Sources of Carbon Monoxide in Your Home

Posted by admin on December 29, 2014

Carbon monoxide (CO) is an odorless, colourless, tasteless gas that can have deadly effects if it leaks into your home. CO poisoning causes hundreds of deaths in Canada every year, with high levels of gas killing in mere minutes.

There are several sources of carbon monoxide in the home. Most appliances produce very little, but those that are not functioning properly can produce life-threatening amounts. To protect your family, it is important you know what appliances may release CO and why.

Sources of Carbon Monoxide

Chimneys

Blockages from soot, leaves, or birds’ nests and cracked stonework can all lead to combustion by-products, the most dangerous of which is carbon monoxide.

Gas Stoves and Range Tops

Most gas stoves and range tops have no vents meaning there is a great potential of these appliances producing carbon monoxide should burners become clogged or dirty. Other factors that increase the risk of CO emissions include incorrect installation, defects, rust, or damage to the appliance.

Wood-burning Fireplaces

If you use your fireplace with the window closed or burn treated or painted wood or scrap lumber, carbon monoxide can accumulate inside.

Gas Log Sets

Gas log sets produce yellow flames that are less efficient and create more carbon monoxide than wood-burning fireplaces. Ventless fireplaces of this type are particularly dangerous as by-products are released straight into the room. Furthermore, as oxygen levels drop, CO levels increase. Gas log sets that lack a sensor to shut the appliance down when oxygen is depleted present an even greater danger to your family’s health. Have your gas fireplace maintained regularly by a professional to avoid any CO leaks.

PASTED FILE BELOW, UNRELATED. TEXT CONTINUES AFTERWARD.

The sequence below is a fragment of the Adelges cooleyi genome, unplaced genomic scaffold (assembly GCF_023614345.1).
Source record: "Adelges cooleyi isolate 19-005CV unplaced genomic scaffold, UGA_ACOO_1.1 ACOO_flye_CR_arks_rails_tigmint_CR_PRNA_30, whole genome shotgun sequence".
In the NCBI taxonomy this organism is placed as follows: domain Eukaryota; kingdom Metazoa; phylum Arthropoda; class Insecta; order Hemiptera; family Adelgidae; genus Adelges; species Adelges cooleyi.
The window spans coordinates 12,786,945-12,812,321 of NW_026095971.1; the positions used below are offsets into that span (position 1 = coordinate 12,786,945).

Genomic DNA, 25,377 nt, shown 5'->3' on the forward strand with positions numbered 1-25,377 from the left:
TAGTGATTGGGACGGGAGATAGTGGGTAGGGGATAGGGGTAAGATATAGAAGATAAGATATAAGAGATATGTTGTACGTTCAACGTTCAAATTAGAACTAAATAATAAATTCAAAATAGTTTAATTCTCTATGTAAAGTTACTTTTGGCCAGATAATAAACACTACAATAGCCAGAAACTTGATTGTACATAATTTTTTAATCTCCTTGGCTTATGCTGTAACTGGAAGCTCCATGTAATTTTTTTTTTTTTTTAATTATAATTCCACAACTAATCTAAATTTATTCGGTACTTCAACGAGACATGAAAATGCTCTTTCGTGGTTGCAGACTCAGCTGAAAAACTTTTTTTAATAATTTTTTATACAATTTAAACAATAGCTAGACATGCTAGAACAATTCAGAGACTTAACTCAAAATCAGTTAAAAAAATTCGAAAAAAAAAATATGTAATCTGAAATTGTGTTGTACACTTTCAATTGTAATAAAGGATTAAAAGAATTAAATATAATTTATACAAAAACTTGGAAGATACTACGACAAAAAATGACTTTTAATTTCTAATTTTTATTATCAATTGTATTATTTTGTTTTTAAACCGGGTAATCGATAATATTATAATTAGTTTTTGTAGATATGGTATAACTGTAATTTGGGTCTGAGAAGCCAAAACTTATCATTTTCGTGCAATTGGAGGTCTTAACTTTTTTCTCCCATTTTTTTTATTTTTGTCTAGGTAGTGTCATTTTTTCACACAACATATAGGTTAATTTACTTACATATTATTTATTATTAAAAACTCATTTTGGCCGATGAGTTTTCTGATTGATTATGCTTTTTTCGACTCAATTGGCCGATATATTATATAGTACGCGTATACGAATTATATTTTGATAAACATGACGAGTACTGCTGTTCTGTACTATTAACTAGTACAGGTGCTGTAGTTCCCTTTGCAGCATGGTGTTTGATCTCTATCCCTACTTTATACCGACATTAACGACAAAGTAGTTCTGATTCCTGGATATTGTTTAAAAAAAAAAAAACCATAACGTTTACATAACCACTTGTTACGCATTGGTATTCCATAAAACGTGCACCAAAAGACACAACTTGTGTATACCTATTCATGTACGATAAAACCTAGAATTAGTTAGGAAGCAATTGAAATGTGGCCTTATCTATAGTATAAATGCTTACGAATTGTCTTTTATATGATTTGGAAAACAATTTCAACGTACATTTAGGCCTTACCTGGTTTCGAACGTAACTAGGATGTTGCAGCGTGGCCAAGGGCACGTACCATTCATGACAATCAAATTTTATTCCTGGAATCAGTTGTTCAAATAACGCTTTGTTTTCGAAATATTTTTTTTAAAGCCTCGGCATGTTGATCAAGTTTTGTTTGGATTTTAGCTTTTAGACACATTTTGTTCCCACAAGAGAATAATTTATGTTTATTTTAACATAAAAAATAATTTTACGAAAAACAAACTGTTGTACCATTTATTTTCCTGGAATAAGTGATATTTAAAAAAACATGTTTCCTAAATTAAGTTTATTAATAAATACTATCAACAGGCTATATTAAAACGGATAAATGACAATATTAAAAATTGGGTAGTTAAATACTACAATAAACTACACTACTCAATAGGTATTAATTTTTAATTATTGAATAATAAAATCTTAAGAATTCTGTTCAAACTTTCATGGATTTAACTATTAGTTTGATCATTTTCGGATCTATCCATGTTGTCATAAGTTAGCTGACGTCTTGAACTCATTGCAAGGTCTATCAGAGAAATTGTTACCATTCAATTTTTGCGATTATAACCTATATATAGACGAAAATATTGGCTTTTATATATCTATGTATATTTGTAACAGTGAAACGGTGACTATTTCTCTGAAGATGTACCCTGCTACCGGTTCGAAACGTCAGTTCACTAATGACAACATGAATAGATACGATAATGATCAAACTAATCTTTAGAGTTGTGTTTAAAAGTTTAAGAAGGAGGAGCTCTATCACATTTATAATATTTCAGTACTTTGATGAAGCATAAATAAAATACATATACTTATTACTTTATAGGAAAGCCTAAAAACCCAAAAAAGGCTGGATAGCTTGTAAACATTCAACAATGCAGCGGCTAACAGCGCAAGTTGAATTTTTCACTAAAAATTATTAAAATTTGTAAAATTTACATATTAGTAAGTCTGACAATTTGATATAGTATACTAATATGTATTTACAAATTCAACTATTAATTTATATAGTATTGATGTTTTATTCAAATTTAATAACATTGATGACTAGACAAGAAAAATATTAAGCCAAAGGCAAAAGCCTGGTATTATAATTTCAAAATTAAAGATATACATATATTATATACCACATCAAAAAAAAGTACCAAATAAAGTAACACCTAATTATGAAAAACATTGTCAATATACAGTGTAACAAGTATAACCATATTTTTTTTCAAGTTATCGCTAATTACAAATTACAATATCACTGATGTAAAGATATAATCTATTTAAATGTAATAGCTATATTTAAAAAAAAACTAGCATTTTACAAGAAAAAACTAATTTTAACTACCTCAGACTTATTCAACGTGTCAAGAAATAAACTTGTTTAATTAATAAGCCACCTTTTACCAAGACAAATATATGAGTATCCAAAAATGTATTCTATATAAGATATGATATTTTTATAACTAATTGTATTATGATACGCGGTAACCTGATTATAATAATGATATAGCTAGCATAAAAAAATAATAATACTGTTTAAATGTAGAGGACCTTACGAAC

Fuel-burning Space Heaters

Like gas log sets, many space heaters include sensors that shut off the appliance if oxygen levels become too low. However, space heaters are even higher risk than gas log sets as they may even produce carbon monoxide when there is plenty of oxygen in the room.

Furnaces

There are a number of reasons why a furnace may start to release carbon monoxide including a mechanical failure, a crack in the heat exchanger, problems with the flue, a clogged burner, improper installation, and flood damage. Yellow flames and a buildup of soot are both signs that your furnace requires maintenance.

Water Heaters

Water heaters show the same warning signs as furnaces and CO emissions are linked to many of the same causes including faulty appliances, incorrect installation, flood damage, and blocked burners or vents.

Gas Clothes Dryers

Your clothes dryer may release carbon monoxide if it is damaged, if it installed improperly, if the exhaust pipes are clogged with lint, or if the burner is dirty or blocked.

Vehicles and Equipment

Never leave your car or lawnmower running in the garage, especially if the door is closed, as CO levels can quickly rise to dangerous levels.

Furnaces are one of the main sources of carbon monoxide in the home. It is essential that you have your furnace repaired and maintained regularly to cut the risk of CO poisoning. For all your furnace service needs, contact us at Climate Experts.

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